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Opinion(s) Needed
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Aug 9, 2018 14:38:54   #
Toment (a regular here)
 
Gene51 wrote:
I think the 200-500 is going to give you a boost in contrast and resolution, about a 10% improvement at 500mm and F8 and barely measurably better at F11. The Nikkor is hard to beat, even wide open. Both the Tamron G2 and the Sigma Sport are noticeably better than the Nikon, though. I looked at the Nikon, but ended up getting the Sport for it's better build quality, good wide open performance, and the extra 100mm. I have used a G2 and fold it to be just as good as the Sport, and almost 2lb lighter, plus it comes with an Arca-Swiss compatible lens foot, making it a great deal - and that would be what I would likely get if I were in your shoes. But I do like my Sigma.

Not having seen the rest of your images, if the one you posted is representative - then composition, lighting and opportunity (being in the right place at the right time) are all areas of improvement that you can address without spending another nickel. If you use your lens at F8 and back off slightly on the zoom, to about 500-550, you will get sharper images. At 500mm I am pretty sure your max aperture is F5, btw.
I think the 200-500 is going to give you a boost i... (show quote)


Aperture and Focal length, experiment as suggested by Gene51

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Aug 9, 2018 15:04:08   #
DanielB (a regular here)
 
Hi Shootist, The photo composition is nice although the photo is a bit soft & noisy - probably due to crop you put on the image. It also may be that the lens is a bit soft at 600mm but that can be tested pretty easily by placing the camera on a tripod and shooting a fixed object at different focal lengths to see what you get. Do you use any sharpening & noise reduction software like Nik by Dxo? If not you should consider it. I'm not a big Gimp fan for post on photos either.
Shootist wrote:
Going back over bird shots I have taken, the best observation I can make about them is that some are good but very few (if any) are outstanding. While technique in both taking the shot and PP are always going to be a work in progress for me, I am wondering if I am at the point where my ability is being hampered by my equipment. I am considering trading in my Sigma 150-600 mm f 5-6.3C for a Nikon 200-500 f5.6. Attached is an image typical for what I consider my best efforts in shots and PP. Your opinion please, am I just having a GAS attack or would a better lens up my game?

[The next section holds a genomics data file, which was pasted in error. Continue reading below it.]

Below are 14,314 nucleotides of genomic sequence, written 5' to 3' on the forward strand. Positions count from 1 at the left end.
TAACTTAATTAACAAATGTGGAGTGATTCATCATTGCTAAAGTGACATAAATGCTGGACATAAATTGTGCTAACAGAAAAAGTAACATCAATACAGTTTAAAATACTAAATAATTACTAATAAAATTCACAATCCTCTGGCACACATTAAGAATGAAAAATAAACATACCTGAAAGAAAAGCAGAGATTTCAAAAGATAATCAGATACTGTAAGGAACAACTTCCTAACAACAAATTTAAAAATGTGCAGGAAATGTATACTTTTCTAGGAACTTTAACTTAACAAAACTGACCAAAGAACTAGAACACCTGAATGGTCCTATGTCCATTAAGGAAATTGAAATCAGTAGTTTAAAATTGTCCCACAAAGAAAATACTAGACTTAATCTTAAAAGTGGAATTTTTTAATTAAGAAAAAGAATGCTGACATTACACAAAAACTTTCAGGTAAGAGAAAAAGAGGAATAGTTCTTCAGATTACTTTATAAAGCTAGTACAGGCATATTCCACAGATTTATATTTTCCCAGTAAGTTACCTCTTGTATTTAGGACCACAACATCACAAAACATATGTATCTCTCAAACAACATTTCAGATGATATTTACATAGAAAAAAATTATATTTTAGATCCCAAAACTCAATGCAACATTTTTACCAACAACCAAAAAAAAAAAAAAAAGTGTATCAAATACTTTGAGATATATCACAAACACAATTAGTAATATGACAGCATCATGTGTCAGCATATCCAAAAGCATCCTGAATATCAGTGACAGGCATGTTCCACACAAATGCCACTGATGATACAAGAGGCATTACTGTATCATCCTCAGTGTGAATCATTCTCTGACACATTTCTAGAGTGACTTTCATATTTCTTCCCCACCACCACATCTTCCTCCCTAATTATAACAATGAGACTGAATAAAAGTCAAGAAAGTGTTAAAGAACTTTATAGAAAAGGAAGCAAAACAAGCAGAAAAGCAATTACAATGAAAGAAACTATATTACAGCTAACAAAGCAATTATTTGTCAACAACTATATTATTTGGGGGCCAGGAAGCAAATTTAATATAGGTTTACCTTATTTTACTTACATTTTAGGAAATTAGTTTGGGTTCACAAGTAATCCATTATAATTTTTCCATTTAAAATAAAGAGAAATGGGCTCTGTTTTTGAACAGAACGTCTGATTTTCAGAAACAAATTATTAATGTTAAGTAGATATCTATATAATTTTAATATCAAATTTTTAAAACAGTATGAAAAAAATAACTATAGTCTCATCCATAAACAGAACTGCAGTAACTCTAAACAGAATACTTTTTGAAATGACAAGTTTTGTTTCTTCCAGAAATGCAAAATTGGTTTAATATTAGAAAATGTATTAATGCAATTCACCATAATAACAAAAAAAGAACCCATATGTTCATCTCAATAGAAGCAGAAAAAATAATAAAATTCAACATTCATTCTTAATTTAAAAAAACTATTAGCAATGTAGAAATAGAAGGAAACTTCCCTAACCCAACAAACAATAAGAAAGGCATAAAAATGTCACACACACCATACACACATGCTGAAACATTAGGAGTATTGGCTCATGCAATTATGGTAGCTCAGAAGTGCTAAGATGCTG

Image shot with Nikon D7100 and Sigma 150-600mm f5-6.3C. Focal length 600mm, f6.3, 1/320 sec, ISO 200. PP with PhotoNinja with final touchup in GIMP and cropped to 2027x1351pix size.

Sorry, I was using a Nikon D7100 vs the D750, my bad!
Going back over bird shots I have taken, the best ... (show quote)

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Aug 9, 2018 15:33:11   #
Chuckwal (a regular here)
 
like the image
chuck

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Aug 9, 2018 16:54:16   #
tdekany
 
DK wrote:
A comment that makes me grit my teeth is the person who tells me, "You take really great pictures, you must have have a really good camera." It is not the camera or the equipment, it is the photographer that creates the photo. I read a study once where they gave famous photographers cheap point and shoot cameras and average individuals top of the line equipment. The professionals still created the best images with the cheap point and shoot cameras. Practice, Practice, Practice. Experiment and study is how you develop as a photographer.
A comment that makes me grit my teeth is the perso... (show quote)


With BIF, I have to disagree. I have seen numerous snapshot shooters who, when switching to a D500 are now producing fantastic photos.

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Aug 9, 2018 17:22:12   #
davidb1879
 
I think your bird is very good. If you want to upgrade your equipment check the net to find photos taken with the Nikon 200-500mm. I have seen and heard very good things about the Tamron 150-600. That lens has two versions. I saw an excellent bird that was taken with the less expensive version of the lens. Good luck. Davidb1879.